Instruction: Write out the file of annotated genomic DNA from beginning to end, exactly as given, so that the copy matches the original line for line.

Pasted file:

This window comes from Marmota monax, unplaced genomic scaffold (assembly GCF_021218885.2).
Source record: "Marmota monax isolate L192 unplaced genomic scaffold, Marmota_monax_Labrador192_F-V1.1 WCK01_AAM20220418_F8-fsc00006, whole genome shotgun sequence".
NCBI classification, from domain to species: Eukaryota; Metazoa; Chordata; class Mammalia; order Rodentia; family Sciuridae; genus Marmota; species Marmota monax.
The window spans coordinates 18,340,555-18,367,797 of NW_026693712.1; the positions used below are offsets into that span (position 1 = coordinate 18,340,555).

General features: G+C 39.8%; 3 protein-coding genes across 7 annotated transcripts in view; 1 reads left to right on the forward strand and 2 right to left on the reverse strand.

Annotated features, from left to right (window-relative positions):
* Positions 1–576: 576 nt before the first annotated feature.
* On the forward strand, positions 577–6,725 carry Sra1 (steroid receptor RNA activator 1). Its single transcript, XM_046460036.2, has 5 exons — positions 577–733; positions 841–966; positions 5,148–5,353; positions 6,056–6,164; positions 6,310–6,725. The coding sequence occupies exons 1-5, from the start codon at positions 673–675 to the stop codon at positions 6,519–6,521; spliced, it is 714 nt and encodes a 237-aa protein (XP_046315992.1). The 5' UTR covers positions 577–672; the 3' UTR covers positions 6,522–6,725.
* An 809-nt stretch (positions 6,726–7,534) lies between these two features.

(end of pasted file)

This window comes from Marmota monax, unplaced genomic scaffold (assembly GCF_021218885.2).
Source record: "Marmota monax isolate L192 unplaced genomic scaffold, Marmota_monax_Labrador192_F-V1.1 WCK01_AAM20220418_F8-fsc00006, whole genome shotgun sequence".
NCBI classification, from domain to species: Eukaryota; Metazoa; Chordata; class Mammalia; order Rodentia; family Sciuridae; genus Marmota; species Marmota monax.
The window spans coordinates 18,340,555-18,367,797 of NW_026693712.1; the positions used below are offsets into that span (position 1 = coordinate 18,340,555).

General features: G+C 39.8%; 3 protein-coding genes across 7 annotated transcripts in view; 1 reads left to right on the forward strand and 2 right to left on the reverse strand.

Annotated features, from left to right (window-relative positions):
* Positions 1–576: 576 nt before the first annotated feature.
* On the forward strand, positions 577–6,725 carry Sra1 (steroid receptor RNA activator 1). Its single transcript, XM_046460036.2, has 5 exons — positions 577–733; positions 841–966; positions 5,148–5,353; positions 6,056–6,164; positions 6,310–6,725. The coding sequence occupies exons 1-5, from the start codon at positions 673–675 to the stop codon at positions 6,519–6,521; spliced, it is 714 nt and encodes a 237-aa protein (XP_046315992.1). The 5' UTR covers positions 577–672; the 3' UTR covers positions 6,522–6,725.
* An 809-nt stretch (positions 6,726–7,534) lies between these two features.